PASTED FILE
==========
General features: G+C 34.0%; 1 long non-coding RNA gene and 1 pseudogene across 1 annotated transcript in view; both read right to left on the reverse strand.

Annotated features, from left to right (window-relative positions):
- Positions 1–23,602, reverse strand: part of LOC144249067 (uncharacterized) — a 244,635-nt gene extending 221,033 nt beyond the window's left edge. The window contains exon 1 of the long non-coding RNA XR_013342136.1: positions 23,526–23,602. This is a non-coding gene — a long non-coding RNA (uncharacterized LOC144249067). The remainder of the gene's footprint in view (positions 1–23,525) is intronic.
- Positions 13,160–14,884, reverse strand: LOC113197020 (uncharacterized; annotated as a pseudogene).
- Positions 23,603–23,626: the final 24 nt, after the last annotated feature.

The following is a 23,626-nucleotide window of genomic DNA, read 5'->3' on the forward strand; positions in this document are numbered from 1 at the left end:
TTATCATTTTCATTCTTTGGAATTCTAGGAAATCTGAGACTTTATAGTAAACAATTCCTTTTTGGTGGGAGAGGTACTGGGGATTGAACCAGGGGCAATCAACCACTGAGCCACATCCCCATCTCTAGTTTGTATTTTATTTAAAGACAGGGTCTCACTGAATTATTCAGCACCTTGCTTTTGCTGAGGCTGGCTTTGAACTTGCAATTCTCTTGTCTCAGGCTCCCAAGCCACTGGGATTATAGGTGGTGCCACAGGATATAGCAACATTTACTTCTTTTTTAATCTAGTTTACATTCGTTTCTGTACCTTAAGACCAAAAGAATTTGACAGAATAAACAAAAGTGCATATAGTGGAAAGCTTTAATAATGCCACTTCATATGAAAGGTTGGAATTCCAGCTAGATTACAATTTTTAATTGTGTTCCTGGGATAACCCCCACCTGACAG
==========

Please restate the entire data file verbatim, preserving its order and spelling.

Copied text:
General features: G+C 34.0%; 1 long non-coding RNA gene and 1 pseudogene across 1 annotated transcript in view; both read right to left on the reverse strand.

Annotated features, from left to right (window-relative positions):
- Positions 1–23,602, reverse strand: part of LOC144249067 (uncharacterized) — a 244,635-nt gene extending 221,033 nt beyond the window's left edge. The window contains exon 1 of the long non-coding RNA XR_013342136.1: positions 23,526–23,602. This is a non-coding gene — a long non-coding RNA (uncharacterized LOC144249067). The remainder of the gene's footprint in view (positions 1–23,525) is intronic.
- Positions 13,160–14,884, reverse strand: LOC113197020 (uncharacterized; annotated as a pseudogene).
- Positions 23,603–23,626: the final 24 nt, after the last annotated feature.

The following is a 23,626-nucleotide window of genomic DNA, read 5'->3' on the forward strand; positions in this document are numbered from 1 at the left end:
TTATCATTTTCATTCTTTGGAATTCTAGGAAATCTGAGACTTTATAGTAAACAATTCCTTTTTGGTGGGAGAGGTACTGGGGATTGAACCAGGGGCAATCAACCACTGAGCCACATCCCCATCTCTAGTTTGTATTTTATTTAAAGACAGGGTCTCACTGAATTATTCAGCACCTTGCTTTTGCTGAGGCTGGCTTTGAACTTGCAATTCTCTTGTCTCAGGCTCCCAAGCCACTGGGATTATAGGTGGTGCCACAGGATATAGCAACATTTACTTCTTTTTTAATCTAGTTTACATTCGTTTCTGTACCTTAAGACCAAAAGAATTTGACAGAATAAACAAAAGTGCATATAGTGGAAAGCTTTAATAATGCCACTTCATATGAAAGGTTGGAATTCCAGCTAGATTACAATTTTTAATTGTGTTCCTGGGATAACCCCCACCTGACAG